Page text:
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I serve a wordpress blog with nginx http cached to over 99% of the requests with a cache lifetime of 2 days. Here’s a webpage from the site. The webpages have quite a few images and therefore lazy loaded. The average size of the page is just one 1 mb.

The median response size is 10 KB

enter image description here

With speedcurve my TTFB is at a median of 0.6 seconds

enter image description here

Why is it this high?

I am behind cloudflare and all static assets like JS, CSS and images are versioned and cached from cloudflare.

My nginx config has

    sendfile        on;
    # https://forum.nginx.org/read.php?2,280434,280434#msg-280434
    tcp_nopush on;
    tcp_nodelay on;

    #https://support.cloudflare.com/hc/en-us/articles/212794707-General-Best-Practices-for-Load-Balancing-at-your-origin-with-Cloudflare
    #https://www.nginx.com/blog/tuning-nginx/
    keepalive_timeout  300s;
    keepalive_requests 10000;

I also have

initcwnd set to 10, initrwnd 10 and ipv4.tcp_slow_start_after_idle=0

Here’s cloudflare’s reporting of the response time from CF to origin enter image description here

Here’s my webpagetest.org results for a 2G connection

enter image description here

The static website is also load balanced across two machines. One in Fremont and one in Mumbai with Cloudflare doing geographic routing.

Why is it that my TTFB this long and what can I do to reduce it?

enter image description here

4

I re-ran the test from Mumbai with no bandwidth restriction and got a TTFB of 237ms for the page and 7ms for a static resource.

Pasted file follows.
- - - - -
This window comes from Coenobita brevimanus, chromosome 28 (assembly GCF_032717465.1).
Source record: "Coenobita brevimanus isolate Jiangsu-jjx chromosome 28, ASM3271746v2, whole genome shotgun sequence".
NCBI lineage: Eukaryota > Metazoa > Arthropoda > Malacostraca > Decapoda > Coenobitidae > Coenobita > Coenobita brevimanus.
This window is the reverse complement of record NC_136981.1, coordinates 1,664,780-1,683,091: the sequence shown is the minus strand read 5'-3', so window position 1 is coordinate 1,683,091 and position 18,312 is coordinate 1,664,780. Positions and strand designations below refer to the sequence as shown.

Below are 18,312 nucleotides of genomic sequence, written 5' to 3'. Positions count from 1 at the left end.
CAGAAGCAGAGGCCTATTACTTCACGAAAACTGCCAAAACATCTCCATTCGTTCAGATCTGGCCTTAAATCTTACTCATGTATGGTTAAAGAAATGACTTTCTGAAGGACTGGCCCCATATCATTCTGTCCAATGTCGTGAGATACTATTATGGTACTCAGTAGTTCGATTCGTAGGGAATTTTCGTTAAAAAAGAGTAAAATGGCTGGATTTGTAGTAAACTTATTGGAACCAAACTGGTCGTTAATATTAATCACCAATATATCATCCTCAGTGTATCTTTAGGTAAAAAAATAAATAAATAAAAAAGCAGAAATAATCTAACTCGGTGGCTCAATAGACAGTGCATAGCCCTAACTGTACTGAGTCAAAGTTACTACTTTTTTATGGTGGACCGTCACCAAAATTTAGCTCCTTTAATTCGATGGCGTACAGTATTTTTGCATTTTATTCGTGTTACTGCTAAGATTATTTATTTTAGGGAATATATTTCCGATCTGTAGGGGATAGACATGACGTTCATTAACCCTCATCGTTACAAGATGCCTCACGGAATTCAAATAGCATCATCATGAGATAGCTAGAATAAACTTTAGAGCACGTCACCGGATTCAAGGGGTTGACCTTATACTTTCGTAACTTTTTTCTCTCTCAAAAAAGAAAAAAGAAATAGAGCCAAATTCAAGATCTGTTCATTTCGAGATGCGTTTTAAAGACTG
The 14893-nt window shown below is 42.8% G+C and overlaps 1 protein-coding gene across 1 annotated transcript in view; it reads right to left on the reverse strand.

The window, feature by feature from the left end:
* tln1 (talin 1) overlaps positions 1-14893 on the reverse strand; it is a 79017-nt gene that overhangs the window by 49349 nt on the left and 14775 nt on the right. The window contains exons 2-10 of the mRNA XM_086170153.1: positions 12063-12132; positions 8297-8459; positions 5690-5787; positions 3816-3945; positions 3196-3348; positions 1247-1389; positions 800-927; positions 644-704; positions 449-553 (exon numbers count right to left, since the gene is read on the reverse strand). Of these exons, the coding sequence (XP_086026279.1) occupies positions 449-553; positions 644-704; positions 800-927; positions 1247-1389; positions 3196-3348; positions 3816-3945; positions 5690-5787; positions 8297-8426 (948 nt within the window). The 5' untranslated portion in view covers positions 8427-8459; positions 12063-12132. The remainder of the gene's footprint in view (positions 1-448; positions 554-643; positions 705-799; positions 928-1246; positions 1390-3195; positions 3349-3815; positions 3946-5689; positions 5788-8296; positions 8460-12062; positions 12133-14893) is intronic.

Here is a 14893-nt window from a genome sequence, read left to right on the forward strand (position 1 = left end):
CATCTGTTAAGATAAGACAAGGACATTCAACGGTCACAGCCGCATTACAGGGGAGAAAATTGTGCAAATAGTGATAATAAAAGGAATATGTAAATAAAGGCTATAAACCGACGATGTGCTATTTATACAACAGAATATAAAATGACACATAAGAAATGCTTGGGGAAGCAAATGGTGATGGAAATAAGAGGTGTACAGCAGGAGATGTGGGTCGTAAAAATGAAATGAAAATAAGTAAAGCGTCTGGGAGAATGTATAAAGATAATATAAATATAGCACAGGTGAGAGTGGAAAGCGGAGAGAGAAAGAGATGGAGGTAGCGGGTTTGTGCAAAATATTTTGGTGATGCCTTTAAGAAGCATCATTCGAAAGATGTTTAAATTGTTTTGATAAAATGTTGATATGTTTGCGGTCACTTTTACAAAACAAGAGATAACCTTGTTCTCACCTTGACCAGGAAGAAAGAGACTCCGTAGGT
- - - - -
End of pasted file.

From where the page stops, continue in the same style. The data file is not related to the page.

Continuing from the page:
You restricted the test to 2G, which is very low bandwidth.

So the problem isn't the website, it's the restrictions you placed on your test.

  • I agree and intent there is to blow up each request to test and understand. But if you look at the speedcurve TTFB results, they are based on RUM and at 0.6 seconds. It shouldn’t take that long in the real world IMHO. – Cherian May 12 at 9:01
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    @Cherian On a real 2G connection it would probably take even longer. The user's lack of bandwidth is not something your web site can fix. The web is just not usable on 2G any more. It's barely tolerable for email and chat. – Michael Hampton May 12 at 18:06
  • I wasn’t trying to contradict Tim. If you choose to ignore the webpagetest results, the real world test results for TTFB is still 0.6 seconds, which IMHO is still high for a static website serving content at low latency (load balanced) to end users. – Cherian May 13 at 11:28
  • @Cherian I get your sample page in 139ms-144ms TTFB. Are you still having a problem? – Michael Hampton May 15 at 3:44
  • @MichaelHampton personally no, but Speedcurve is reporting over 950 ms in response time. I am going to try see if moving the page cache to Cloudflare (set expires to 2 hrs) will give some improvement – Cherian May 16 at 5:06
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Are you getting the same results when skipping Cloudflare? What about doing ab locally? Even with a beefy connection I'm getting ~200ms TTFB. It might be that simply connecting between Cloudflare edge and your origin is taking that much time due to distance.

You could turn on full page cache and that would improve your TTFB immediately.

  • A full page cache with cookie invalidation (Which is the only way to do this correctly using wordpress) requires a $200/month business plan. – Cherian May 20 at 1:18

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